“The film is about a boy trying to find intimacy,” Behl explains. “But because there are so many other desires that get bared in the sexual act, like the need for ownership, he is questioning whether sex, love and truth can co-exist.” It’s also a film about the spatial makeup of India, and how that shapes and informs our deepest instincts. “China has almost the same population as us, but they also have a huge land mass. We, by contrast, are packed together so closely like a can of sardines. I started looking at the structural, sociopolitical, cultural, and economic landscape of sexuality, and how spaces affect our desires.”
Is that the metaphor he was going for by situating the film in Agra, a populous Uttar Pradesh town that also holds humanity’s pre-eminent symbol of love? Another head shake. “The idea came from Agra ka pagal khana. Guru’s home is like a madhouse.”
A sherpa and not an auteur
Behl, as fans of the director might know, is notorious for putting his actors through the wringer. Titli’s Shashank Arora said in an interview that he was told, during the film’s workshops, to practise defecating in the open, to better absorb the grimy world his character hails from. Chetan Sharma of Binnu Ka Sapna was instructed to get in touch with real acid attackers (“I couldn’t,” Sharma tells me over the phone. “They were all in jail.”). It’s safe to presume newcomer Agarwal had to get into character too, for Agra. “Mohit is not Guru,” Behl states. “He is a charming ladies’ man. We had to put him on a no-sex regime for two-and-a-half months. He had to feel the noise in Guru’s head.”
Behl reiterates his philosophy of filmmaking as a collective process — not just in the technical execution of scenes but in their emotional underpinning as well. He dislikes the ‘auteur’ theory, describing himself more as a ‘sherpa’ escorting climbers up a hill. In Titli, he cast his own father, late actor-director Lalit Behl, as the protagonist’s father, a huge move considering how personal the subject was to their past. His former partner Namrata Rao edited the film. He allows — even insists on — all his assistant directors and department heads to contribute to the experiential content of a film. “A film has the possibility of becoming a document of a specific time and space,” he says. “And the filmmaker is not the only person living in that space. It has to be a ripple effect.”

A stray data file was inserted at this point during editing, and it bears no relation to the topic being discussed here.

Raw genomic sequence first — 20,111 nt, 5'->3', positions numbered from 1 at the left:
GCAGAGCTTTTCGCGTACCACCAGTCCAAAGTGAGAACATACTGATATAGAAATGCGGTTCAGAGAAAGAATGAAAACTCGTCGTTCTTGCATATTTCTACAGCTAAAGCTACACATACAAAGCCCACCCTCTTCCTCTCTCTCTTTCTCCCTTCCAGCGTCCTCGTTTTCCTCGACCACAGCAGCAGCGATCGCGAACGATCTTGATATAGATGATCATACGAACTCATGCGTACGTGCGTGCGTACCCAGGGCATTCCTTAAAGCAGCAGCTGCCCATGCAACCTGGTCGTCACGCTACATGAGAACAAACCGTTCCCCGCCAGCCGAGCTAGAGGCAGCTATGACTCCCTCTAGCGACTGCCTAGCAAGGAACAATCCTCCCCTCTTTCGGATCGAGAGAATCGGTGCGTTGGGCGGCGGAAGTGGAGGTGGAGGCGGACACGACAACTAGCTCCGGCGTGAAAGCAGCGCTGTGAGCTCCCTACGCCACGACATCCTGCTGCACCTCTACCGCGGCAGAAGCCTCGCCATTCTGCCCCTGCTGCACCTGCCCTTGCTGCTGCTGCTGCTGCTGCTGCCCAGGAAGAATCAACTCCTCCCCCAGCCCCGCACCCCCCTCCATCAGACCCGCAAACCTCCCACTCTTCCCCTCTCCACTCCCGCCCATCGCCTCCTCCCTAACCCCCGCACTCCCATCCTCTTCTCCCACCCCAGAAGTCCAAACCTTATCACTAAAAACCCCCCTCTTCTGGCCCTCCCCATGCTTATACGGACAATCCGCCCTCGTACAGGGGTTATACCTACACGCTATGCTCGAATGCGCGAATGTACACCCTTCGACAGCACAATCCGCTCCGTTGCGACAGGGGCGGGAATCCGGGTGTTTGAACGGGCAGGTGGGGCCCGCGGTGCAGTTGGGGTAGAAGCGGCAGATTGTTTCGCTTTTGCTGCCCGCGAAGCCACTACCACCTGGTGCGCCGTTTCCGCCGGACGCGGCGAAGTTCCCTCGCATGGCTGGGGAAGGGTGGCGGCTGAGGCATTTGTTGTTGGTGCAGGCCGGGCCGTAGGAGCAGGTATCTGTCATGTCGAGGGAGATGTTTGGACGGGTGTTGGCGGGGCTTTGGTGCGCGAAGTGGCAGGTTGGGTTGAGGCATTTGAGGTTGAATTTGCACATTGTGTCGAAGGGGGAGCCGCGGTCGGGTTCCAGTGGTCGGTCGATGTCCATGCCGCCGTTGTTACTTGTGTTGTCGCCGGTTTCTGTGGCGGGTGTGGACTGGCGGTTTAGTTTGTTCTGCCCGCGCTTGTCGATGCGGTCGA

Our conversation is interrupted by a phone call — inquiries about lodging arrangements at Cannes. Behl is attending with his family (he has a three-year-old boy named Dunya). His outfit is not yet ready, he confesses. He plans on staying the full schedule. He is thrilled to catch Anurag Kashyap’s Kennedy, the other Indian title premiering at Cannes this year. Meanwhile, his next, Despatch, a sort-of thriller starring Manoj Bajpayee, is awaiting release on a streaming platform.
He says he isn’t attached to festival recognition alone; he wants his films to be seen in India, even by the masses whose ordinary lives, familial dysfunctions and psychosexual hangups he so intently charts.
“An auto-rickshaw driver came up to me after seeing Titli and told me it was the truest thing he had ever seen. ‘Zindagi toh yeh hi hai [this is what life is],’ the man said. So they are way more articulate and perceptive than any of us sitting at the top and infantilising them.”